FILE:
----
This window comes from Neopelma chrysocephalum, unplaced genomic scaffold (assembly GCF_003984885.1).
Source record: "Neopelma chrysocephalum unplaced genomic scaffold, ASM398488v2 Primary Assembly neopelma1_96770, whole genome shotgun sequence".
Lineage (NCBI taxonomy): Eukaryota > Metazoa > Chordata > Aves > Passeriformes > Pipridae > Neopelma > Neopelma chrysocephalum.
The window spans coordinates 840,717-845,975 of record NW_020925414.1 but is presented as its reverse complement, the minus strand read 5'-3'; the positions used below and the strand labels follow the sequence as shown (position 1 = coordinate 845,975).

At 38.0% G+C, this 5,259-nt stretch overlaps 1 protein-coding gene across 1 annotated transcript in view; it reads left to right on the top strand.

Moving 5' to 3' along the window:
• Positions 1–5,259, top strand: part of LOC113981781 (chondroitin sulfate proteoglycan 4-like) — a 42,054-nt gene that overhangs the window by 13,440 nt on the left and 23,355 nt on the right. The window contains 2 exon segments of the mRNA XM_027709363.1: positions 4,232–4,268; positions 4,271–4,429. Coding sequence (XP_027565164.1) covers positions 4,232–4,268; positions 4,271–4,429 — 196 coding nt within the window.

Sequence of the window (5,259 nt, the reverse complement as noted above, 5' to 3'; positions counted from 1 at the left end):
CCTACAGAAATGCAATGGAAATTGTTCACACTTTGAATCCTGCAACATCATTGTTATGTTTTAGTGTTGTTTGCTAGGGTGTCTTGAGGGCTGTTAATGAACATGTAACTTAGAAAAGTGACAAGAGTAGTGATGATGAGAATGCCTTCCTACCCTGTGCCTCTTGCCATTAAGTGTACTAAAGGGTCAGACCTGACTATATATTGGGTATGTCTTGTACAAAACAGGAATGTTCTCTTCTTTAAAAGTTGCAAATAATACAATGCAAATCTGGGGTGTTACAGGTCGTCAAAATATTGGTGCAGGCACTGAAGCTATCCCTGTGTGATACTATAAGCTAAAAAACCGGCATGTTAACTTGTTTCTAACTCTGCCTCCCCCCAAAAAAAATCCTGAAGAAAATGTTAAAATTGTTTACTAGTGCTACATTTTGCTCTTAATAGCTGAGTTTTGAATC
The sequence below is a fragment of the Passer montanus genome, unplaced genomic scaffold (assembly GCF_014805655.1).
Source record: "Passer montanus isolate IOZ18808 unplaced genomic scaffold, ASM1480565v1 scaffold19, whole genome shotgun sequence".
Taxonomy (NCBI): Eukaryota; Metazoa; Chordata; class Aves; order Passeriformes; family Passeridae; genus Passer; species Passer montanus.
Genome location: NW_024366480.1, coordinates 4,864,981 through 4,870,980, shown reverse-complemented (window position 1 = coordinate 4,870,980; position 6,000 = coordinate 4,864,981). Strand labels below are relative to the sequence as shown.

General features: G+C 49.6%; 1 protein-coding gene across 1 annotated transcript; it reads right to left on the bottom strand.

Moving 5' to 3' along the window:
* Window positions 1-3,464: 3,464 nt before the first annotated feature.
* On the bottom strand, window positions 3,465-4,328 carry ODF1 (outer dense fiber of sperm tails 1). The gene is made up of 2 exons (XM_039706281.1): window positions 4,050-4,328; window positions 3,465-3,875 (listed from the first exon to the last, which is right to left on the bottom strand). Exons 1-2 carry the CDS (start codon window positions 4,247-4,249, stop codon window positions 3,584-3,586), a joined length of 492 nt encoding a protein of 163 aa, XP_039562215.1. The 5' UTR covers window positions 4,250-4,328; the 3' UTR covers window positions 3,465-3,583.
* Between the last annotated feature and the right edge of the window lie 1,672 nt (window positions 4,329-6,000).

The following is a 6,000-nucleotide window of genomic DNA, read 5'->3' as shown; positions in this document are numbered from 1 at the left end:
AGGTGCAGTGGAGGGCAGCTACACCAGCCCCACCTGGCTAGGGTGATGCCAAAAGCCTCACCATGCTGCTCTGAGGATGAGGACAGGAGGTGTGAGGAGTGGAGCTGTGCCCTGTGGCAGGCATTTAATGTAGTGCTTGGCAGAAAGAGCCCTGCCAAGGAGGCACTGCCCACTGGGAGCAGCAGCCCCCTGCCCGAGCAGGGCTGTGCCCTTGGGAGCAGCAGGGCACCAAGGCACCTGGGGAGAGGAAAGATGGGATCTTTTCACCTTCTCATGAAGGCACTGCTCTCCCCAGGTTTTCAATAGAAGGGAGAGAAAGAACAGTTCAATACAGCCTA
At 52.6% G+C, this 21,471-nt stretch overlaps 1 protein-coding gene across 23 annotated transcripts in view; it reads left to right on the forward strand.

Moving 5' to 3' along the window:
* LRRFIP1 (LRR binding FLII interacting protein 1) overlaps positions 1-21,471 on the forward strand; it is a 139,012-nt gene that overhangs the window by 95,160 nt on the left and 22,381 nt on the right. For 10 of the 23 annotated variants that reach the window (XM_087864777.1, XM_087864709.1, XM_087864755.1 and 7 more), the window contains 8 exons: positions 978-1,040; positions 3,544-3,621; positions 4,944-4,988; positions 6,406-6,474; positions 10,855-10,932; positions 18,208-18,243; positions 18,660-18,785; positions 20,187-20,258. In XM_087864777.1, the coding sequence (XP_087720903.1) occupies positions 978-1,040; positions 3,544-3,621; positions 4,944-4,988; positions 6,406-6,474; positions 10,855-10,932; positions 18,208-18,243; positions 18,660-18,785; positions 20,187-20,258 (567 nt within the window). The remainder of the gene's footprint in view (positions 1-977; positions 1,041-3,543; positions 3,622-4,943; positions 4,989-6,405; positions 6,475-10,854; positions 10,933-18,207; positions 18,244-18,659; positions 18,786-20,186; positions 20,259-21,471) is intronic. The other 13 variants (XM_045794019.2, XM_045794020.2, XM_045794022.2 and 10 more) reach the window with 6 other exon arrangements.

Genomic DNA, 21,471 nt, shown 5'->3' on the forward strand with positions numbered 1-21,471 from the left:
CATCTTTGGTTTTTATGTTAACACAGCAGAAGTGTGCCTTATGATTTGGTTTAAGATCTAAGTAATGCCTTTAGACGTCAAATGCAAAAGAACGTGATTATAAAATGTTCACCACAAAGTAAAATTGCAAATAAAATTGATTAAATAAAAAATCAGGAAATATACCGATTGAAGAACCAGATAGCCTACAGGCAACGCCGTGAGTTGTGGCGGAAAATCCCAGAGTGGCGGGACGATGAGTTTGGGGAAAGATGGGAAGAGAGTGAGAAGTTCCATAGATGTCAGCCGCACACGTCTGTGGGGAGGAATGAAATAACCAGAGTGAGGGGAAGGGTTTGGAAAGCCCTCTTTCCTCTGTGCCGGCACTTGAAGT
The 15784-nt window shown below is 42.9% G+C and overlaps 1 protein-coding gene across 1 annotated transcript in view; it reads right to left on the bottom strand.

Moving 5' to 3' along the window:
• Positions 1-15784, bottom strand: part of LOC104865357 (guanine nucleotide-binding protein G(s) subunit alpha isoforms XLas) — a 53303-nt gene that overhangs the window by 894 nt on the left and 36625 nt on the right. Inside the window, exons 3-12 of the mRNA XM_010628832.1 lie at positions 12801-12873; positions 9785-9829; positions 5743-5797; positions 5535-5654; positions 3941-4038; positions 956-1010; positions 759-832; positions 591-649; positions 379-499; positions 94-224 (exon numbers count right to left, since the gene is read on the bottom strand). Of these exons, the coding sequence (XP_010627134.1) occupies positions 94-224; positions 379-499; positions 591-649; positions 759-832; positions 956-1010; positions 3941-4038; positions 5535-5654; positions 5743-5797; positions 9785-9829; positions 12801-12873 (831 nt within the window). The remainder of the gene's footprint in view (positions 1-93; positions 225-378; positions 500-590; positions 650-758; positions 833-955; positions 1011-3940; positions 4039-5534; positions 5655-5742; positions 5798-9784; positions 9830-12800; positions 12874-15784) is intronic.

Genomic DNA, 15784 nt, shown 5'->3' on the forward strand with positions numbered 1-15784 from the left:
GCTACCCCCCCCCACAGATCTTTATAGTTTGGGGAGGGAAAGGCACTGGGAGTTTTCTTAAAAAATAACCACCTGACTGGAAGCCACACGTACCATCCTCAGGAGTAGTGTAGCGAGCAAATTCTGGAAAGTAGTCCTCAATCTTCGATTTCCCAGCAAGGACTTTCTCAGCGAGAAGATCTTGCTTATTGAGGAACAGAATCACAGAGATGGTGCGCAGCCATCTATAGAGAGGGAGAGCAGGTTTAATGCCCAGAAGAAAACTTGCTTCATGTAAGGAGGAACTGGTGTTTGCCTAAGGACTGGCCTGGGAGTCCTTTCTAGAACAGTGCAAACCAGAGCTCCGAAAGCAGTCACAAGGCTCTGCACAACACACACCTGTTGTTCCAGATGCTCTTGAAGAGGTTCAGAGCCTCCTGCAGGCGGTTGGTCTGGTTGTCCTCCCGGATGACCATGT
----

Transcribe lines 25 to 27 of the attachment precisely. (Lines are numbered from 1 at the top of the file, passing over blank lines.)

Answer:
CATCTTTGGTTTTTATGTTAACACAGCAGAAGTGTGCCTTATGATTTGGTTTAAGATCTAAGTAATGCCTTTAGACGTCAAATGCAAAAGAACGTGATTATAAAATGTTCACCACAAAGTAAAATTGCAAATAAAATTGATTAAATAAAAAATCAGGAAATATACCGATTGAAGAACCAGATAGCCTACAGGCAACGCCGTGAGTTGTGGCGGAAAATCCCAGAGTGGCGGGACGATGAGTTTGGGGAAAGATGGGAAGAGAGTGAGAAGTTCCATAGATGTCAGCCGCACACGTCTGTGGGGAGGAATGAAATAACCAGAGTGAGGGGAAGGGTTTGGAAAGCCCTCTTTCCTCTGTGCCGGCACTTGAAGT
The 15784-nt window shown below is 42.9% G+C and overlaps 1 protein-coding gene across 1 annotated transcript in view; it reads right to left on the bottom strand.

Moving 5' to 3' along the window: